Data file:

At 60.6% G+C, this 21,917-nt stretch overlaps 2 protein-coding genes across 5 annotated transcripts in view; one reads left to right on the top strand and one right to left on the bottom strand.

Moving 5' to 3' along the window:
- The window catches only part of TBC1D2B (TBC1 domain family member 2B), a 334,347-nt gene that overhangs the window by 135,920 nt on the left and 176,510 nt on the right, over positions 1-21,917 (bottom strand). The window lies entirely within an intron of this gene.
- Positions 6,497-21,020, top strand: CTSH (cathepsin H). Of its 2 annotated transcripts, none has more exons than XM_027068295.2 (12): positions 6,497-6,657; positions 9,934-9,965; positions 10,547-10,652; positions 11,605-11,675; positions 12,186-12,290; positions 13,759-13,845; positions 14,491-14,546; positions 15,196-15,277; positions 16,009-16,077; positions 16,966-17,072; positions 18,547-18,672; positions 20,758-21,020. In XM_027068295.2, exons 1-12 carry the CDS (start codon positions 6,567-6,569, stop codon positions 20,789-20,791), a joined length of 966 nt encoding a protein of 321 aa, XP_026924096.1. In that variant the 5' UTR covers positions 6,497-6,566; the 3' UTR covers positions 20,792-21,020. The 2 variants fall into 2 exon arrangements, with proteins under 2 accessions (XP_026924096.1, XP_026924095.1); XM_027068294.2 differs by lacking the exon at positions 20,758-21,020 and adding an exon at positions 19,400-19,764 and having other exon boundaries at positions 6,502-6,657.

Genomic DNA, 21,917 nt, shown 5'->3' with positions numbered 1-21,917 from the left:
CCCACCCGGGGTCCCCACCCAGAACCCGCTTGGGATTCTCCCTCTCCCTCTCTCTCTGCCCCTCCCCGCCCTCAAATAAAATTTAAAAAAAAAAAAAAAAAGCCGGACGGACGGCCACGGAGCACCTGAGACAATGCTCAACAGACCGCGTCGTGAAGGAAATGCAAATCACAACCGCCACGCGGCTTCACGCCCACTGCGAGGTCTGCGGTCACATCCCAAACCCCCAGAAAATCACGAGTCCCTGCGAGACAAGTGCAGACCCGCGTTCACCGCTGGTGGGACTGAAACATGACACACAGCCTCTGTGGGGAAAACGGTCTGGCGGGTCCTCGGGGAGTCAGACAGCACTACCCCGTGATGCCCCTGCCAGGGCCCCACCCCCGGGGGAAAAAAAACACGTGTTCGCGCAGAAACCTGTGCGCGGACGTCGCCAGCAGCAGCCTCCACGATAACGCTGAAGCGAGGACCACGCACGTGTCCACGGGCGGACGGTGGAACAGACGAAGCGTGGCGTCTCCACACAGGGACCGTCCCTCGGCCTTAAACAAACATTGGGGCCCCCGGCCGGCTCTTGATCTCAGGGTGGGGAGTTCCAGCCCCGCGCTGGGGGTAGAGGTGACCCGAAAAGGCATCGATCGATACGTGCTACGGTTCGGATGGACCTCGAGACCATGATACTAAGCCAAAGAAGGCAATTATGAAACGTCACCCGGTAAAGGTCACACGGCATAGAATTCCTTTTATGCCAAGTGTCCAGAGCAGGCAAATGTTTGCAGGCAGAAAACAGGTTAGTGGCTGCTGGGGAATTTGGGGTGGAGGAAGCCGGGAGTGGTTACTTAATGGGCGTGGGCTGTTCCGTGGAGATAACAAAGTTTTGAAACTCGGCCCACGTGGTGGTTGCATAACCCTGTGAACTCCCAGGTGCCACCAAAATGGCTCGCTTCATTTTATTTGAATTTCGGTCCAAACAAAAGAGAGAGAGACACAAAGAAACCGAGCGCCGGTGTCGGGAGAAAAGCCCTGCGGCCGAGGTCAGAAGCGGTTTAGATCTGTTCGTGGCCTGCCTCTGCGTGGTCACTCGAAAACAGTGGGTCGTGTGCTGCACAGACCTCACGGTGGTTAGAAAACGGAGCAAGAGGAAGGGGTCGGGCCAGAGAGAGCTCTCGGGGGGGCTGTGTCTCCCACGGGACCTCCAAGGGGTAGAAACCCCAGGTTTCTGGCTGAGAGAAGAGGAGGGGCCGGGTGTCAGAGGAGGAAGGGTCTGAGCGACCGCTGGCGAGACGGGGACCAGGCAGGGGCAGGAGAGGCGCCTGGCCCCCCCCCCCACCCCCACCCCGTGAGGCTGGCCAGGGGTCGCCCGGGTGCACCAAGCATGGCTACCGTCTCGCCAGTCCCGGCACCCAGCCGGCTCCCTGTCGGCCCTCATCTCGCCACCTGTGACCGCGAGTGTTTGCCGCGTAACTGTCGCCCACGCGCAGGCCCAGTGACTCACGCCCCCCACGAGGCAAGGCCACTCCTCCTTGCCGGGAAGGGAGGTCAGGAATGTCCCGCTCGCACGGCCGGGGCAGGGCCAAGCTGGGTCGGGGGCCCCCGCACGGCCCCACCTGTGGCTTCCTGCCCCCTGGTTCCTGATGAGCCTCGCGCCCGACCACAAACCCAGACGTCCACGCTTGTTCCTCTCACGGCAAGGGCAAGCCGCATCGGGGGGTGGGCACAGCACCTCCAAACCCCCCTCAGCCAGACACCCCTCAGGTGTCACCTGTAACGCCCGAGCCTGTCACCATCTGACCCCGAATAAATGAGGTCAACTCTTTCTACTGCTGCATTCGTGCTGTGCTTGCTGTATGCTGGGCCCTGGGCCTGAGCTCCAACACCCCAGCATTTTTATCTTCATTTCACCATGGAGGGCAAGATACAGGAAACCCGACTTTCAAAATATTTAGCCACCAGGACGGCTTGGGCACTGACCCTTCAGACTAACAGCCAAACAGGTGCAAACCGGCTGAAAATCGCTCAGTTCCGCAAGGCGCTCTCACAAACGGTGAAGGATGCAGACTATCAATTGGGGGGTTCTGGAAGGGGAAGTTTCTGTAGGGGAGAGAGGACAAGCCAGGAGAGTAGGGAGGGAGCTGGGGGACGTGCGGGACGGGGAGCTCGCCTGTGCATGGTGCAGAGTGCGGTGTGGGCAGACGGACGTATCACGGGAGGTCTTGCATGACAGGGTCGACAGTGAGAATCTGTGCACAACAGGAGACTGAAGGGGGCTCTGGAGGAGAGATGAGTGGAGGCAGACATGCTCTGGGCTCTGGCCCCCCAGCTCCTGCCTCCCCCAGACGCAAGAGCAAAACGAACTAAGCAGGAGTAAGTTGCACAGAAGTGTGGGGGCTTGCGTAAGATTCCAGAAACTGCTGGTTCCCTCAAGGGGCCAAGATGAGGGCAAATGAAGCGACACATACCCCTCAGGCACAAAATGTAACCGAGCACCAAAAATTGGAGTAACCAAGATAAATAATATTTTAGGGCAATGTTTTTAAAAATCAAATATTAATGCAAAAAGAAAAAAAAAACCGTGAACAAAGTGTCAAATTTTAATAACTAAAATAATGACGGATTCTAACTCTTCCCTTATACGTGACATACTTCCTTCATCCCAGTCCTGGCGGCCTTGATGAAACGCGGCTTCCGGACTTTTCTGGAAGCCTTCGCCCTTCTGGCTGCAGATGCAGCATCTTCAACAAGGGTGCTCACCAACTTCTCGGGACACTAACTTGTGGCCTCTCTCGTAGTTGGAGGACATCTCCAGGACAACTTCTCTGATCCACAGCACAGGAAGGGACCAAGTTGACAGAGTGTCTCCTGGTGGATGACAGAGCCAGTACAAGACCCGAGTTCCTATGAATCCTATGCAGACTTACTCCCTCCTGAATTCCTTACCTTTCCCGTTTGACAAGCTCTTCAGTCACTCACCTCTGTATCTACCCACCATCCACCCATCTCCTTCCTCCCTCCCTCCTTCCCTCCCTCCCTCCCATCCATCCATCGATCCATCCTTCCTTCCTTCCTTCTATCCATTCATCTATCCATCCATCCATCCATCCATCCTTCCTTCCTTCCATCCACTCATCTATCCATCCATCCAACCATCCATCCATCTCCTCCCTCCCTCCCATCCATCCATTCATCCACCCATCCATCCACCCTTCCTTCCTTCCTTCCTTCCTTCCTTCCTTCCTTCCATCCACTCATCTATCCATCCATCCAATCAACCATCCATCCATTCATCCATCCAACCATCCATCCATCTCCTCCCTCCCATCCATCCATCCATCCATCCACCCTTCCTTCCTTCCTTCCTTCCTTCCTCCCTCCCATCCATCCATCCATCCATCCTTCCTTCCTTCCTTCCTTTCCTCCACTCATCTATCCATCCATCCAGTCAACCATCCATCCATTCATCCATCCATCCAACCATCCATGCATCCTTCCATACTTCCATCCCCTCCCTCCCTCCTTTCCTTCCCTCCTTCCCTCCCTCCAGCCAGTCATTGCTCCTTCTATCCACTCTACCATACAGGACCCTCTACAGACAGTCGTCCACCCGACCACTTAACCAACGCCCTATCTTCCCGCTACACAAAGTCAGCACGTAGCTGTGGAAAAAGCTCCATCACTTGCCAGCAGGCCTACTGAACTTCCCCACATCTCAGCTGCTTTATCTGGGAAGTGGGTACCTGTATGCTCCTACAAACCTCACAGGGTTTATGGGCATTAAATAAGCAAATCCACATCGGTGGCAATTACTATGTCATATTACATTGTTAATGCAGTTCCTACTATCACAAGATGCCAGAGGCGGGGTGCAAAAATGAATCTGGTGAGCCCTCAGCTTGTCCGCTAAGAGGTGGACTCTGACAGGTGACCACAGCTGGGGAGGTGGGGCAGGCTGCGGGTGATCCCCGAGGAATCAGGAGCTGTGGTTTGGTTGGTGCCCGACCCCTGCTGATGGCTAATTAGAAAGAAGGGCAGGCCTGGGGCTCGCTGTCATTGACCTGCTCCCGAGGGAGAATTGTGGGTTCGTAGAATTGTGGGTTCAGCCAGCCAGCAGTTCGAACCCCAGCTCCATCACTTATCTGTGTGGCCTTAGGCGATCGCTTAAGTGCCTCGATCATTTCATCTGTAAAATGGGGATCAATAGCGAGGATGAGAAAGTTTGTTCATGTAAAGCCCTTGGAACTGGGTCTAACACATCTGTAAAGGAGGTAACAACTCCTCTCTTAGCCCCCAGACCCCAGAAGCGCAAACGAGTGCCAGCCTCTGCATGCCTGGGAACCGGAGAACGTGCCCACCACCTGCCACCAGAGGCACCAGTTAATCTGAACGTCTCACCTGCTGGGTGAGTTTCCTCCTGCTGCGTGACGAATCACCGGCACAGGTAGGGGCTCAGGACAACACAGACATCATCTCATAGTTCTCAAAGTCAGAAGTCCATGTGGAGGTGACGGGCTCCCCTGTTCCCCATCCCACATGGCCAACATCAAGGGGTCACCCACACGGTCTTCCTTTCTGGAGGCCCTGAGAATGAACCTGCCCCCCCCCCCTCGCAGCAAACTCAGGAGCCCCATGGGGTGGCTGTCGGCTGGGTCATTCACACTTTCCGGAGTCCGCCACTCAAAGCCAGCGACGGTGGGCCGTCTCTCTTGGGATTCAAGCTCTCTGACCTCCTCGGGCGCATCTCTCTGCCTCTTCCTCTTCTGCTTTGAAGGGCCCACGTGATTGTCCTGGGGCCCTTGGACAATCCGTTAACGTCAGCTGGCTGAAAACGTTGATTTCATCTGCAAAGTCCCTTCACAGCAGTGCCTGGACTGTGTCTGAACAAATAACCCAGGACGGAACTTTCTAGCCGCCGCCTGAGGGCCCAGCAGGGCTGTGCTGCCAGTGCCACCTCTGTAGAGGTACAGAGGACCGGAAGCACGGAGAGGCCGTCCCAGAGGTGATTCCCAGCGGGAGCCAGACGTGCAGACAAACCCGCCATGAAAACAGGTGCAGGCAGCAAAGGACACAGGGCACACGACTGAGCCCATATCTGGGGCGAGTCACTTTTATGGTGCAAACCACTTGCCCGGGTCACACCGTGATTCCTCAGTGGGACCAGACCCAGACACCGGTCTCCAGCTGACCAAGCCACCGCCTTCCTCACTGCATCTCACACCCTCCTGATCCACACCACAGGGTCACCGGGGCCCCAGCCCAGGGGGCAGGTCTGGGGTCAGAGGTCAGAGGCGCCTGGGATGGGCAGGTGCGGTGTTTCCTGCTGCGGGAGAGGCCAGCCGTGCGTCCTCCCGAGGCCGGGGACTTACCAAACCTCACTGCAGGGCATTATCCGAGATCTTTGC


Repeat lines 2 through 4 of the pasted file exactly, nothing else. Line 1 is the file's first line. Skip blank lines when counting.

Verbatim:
Moving 5' to 3' along the window:
- The window catches only part of TBC1D2B (TBC1 domain family member 2B), a 334,347-nt gene that overhangs the window by 135,920 nt on the left and 176,510 nt on the right, over positions 1-21,917 (bottom strand). The window lies entirely within an intron of this gene.
- Positions 6,497-21,020, top strand: CTSH (cathepsin H). Of its 2 annotated transcripts, none has more exons than XM_027068295.2 (12): positions 6,497-6,657; positions 9,934-9,965; positions 10,547-10,652; positions 11,605-11,675; positions 12,186-12,290; positions 13,759-13,845; positions 14,491-14,546; positions 15,196-15,277; positions 16,009-16,077; positions 16,966-17,072; positions 18,547-18,672; positions 20,758-21,020. In XM_027068295.2, exons 1-12 carry the CDS (start codon positions 6,567-6,569, stop codon positions 20,789-20,791), a joined length of 966 nt encoding a protein of 321 aa, XP_026924096.1. In that variant the 5' UTR covers positions 6,497-6,566; the 3' UTR covers positions 20,792-21,020. The 2 variants fall into 2 exon arrangements, with proteins under 2 accessions (XP_026924096.1, XP_026924095.1); XM_027068294.2 differs by lacking the exon at positions 20,758-21,020 and adding an exon at positions 19,400-19,764 and having other exon boundaries at positions 6,502-6,657.